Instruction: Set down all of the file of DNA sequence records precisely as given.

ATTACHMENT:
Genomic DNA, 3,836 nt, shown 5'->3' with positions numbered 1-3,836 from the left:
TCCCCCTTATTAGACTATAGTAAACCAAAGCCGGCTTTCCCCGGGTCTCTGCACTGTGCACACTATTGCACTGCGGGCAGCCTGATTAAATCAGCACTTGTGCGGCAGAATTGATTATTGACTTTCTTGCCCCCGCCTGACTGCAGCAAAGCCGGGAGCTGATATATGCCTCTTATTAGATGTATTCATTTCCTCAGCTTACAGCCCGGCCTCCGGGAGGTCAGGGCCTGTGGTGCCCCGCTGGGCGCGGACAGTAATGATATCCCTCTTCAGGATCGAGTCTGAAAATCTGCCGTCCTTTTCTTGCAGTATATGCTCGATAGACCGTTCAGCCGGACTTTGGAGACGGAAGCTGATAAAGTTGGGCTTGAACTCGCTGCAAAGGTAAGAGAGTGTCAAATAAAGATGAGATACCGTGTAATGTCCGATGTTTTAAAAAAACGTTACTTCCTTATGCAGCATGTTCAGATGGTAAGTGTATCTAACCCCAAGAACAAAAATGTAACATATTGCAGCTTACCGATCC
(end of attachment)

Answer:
Genomic DNA, 3,836 nt, shown 5'->3' with positions numbered 1-3,836 from the left:
TCCCCCTTATTAGACTATAGTAAACCAAAGCCGGCTTTCCCCGGGTCTCTGCACTGTGCACACTATTGCACTGCGGGCAGCCTGATTAAATCAGCACTTGTGCGGCAGAATTGATTATTGACTTTCTTGCCCCCGCCTGACTGCAGCAAAGCCGGGAGCTGATATATGCCTCTTATTAGATGTATTCATTTCCTCAGCTTACAGCCCGGCCTCCGGGAGGTCAGGGCCTGTGGTGCCCCGCTGGGCGCGGACAGTAATGATATCCCTCTTCAGGATCGAGTCTGAAAATCTGCCGTCCTTTTCTTGCAGTATATGCTCGATAGACCGTTCAGCCGGACTTTGGAGACGGAAGCTGATAAAGTTGGGCTTGAACTCGCTGCAAAGGTAAGAGAGTGTCAAATAAAGATGAGATACCGTGTAATGTCCGATGTTTTAAAAAAACGTTACTTCCTTATGCAGCATGTTCAGATGGTAAGTGTATCTAACCCCAAGAACAAAAATGTAACATATTGCAGCTTACCGATCC